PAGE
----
So that seeing that I defended myself against their machinations with the help of God, they drove Tristan Savorgnan, executor of their most unjust appetites and desires, to murder my poor unarmed brother, and in a boat, far from any such suspicion, and above all most innocent, for whose death there were assembled in number perhaps 20 persons in two armed boats in the middle of the Grand Canal of this city, the head of which was the cited Tristan, by commission, however, and order of the above cited Savorgnan brothers, who, claiming themselves to be offended by me for the event that happened in Padua, and knowing that my poor brother and my sister with my brother-in-law had come here to accompany me to the galley, had made an insidious plot; they expected to assassinate all of them, but seeing that they could not execute their depraved design against all, they directed their arms against my brother to revenge themselves, and here one sees [that this was clearly ordered by them], because Tristan had never been offended by us; indeed none of the Della Torre have ever held any enmity toward Tristan, so he would have not had cause to be moved to commit such an assassination, one might say in the eyes of the Prince [Doge]....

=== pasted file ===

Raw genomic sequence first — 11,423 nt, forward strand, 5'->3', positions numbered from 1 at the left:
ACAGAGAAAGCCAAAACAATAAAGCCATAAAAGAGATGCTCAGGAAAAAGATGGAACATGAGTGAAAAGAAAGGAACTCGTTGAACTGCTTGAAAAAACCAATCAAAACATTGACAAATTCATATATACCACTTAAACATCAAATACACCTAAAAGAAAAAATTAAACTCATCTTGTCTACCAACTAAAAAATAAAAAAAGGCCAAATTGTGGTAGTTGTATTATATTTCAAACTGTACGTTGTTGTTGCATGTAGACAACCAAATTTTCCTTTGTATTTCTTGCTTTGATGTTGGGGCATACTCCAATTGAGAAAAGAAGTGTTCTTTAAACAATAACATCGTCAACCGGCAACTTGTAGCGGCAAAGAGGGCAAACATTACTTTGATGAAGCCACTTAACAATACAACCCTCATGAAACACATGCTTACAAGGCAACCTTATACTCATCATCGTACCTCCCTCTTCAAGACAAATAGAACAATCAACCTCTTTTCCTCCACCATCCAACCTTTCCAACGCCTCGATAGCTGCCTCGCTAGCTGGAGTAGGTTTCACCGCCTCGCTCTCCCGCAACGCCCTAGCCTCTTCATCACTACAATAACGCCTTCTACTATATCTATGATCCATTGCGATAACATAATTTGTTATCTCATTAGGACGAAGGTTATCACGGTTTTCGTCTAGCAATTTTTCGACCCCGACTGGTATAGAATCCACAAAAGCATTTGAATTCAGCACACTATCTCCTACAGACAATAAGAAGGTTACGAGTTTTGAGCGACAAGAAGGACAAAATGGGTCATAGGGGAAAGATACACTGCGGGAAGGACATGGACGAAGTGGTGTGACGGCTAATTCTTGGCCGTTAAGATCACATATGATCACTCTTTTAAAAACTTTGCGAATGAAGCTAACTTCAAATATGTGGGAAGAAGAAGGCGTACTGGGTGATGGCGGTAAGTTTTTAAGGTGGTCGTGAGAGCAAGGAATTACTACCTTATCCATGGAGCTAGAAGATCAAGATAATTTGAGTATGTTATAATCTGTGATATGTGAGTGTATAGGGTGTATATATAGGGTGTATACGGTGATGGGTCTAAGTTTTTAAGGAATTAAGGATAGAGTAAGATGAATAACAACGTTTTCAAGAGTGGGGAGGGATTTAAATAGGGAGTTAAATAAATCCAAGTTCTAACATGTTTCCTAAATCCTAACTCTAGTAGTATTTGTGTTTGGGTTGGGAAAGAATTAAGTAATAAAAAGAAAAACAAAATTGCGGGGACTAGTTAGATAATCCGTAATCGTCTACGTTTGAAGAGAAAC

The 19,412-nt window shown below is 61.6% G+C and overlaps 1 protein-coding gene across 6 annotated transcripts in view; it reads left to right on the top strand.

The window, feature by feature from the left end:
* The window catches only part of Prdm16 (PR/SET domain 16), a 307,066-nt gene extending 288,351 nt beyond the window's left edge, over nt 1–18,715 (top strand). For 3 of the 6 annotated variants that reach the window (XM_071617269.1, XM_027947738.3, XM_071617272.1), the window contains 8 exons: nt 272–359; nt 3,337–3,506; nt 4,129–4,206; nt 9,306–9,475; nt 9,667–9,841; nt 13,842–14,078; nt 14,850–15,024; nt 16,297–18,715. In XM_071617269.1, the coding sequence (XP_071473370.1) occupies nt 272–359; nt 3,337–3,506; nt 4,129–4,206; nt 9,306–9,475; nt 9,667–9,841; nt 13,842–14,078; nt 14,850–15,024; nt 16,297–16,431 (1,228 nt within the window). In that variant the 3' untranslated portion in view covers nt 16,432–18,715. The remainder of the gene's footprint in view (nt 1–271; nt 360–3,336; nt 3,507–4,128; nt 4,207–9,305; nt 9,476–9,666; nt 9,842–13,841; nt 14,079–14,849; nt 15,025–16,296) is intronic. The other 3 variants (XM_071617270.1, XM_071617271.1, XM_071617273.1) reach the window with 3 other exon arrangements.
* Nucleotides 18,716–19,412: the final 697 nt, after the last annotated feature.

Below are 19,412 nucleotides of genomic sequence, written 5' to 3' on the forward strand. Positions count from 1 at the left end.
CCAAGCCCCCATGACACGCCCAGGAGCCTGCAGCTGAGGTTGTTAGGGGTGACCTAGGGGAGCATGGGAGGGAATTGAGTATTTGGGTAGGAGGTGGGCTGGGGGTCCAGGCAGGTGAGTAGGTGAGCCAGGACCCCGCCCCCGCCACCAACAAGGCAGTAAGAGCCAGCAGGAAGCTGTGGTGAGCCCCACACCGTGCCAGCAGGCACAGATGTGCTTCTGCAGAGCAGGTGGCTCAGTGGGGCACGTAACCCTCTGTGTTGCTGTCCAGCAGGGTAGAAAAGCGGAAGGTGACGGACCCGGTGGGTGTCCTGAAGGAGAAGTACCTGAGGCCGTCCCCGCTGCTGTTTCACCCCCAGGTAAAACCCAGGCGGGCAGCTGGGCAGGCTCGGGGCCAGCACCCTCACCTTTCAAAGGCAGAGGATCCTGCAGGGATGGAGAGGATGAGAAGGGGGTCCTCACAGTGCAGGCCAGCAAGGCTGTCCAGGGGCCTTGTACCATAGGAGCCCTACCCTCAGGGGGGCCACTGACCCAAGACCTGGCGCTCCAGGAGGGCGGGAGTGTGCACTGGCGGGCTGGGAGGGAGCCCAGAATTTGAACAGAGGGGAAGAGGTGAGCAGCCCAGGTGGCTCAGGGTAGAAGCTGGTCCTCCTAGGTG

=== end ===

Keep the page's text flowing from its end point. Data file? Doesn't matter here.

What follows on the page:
Regarding this case, however, I, Girolamo della Torre, hold for certain that it will be adjudicated by the excellent Council of Ten with the severe justice merited by a crime so cruel and so horrendous that, in truth, never has anything similar been committed in Venice: that in armed boats a band of butchers equipped with firearms [that are] prohibited in the middle of Venice, have massacred subjects of this Illustrious Dominion in the eyes of all the world, even in gondolas, as one might say in their own home.

Therefore, your illustrious lords, seeing the importance of this miserable case, seeing that these Savorgnans try to extirpate and send into ruin the afflicted family of the Della Torre, [and] seeing that in our house after the death of my brother there is no one who could repair such ruin, I, Girolamo on bended knee supplicate your excellent lords for justice and piety to suspend my departure to my exile, so that I can provide for the conservation of my life and jointly be able to provide for my calamitous family, in which no one remains to govern except for my person, [and] wish for your clemency so that I could repair so many misfortunes in that brief time that would seem appropriate to your illustrious lords, to whom I humbly prostrate myself on the earth [and] recommend myself.”